Wood can be used for a multitude of things and it seems that nanocellulose which is derived from pulp has been used in yet another way. Researchers in the US and Sweden have used it to make a soft body battery that is squeezable. The battery is resistant to shock and stress, more so than the typical batteries.
[Image Courtesy of KTH]
Nanocellulose also has the name of Cellulose NaonoFibrils and nanofibrillated cellulose. It is made from waste from wood from paper mills or lumber yards, which has water added to it and then ripped apart mechanically so that the wood fibers become very small nanofibers. The gel is then freeze dried to take the water out and this leaves the interconnected long nanofibers.
Research undertaken by scientists at the Sweden Royal Institute of Technology along with those at the California Stanford University have put CNF to good use and created material that is like aerogel and is light and porous. This material is said to be like the foam in a mattress. It was then given treatment on the outside and inside via electrically conductive ink and this means it can hold an electrical charge. As it is three dimensional it stores more power while needing less space than a typical battery would. If the material was spread out flat it would theoretically be enough to cover a football field.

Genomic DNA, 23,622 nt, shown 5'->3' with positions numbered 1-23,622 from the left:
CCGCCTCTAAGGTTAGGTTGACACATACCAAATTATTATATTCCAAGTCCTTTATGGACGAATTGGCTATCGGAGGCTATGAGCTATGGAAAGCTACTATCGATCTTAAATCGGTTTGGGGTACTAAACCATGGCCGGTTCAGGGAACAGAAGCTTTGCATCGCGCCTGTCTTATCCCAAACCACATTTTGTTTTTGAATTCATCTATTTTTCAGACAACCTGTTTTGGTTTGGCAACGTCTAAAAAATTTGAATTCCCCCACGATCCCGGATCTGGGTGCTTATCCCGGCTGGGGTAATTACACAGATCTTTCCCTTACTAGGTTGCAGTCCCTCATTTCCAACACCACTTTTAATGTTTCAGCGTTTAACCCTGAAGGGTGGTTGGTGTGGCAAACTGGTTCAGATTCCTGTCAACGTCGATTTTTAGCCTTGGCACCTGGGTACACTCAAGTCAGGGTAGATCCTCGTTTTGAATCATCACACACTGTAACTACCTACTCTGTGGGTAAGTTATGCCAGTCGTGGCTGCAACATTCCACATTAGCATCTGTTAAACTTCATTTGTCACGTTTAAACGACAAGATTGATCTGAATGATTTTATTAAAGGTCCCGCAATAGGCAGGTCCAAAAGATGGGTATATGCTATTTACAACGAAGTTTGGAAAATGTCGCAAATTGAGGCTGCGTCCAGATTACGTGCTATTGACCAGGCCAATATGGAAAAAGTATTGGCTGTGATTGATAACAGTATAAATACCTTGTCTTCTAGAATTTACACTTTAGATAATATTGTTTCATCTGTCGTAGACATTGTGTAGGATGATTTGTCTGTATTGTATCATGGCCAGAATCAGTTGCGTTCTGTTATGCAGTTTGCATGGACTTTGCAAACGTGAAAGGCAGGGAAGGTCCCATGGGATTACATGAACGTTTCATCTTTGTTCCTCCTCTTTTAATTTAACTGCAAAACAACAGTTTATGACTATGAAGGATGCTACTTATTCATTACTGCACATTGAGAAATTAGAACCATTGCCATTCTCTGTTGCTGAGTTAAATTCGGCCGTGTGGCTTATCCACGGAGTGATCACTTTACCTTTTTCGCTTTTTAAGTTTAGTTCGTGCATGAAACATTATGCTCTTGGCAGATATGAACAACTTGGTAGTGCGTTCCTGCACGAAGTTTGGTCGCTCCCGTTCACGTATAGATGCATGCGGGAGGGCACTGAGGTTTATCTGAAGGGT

Scientists are developing it further and it is thought that batteries using the material could be used in flexible electronic devices along with electric cars and smart fabrics.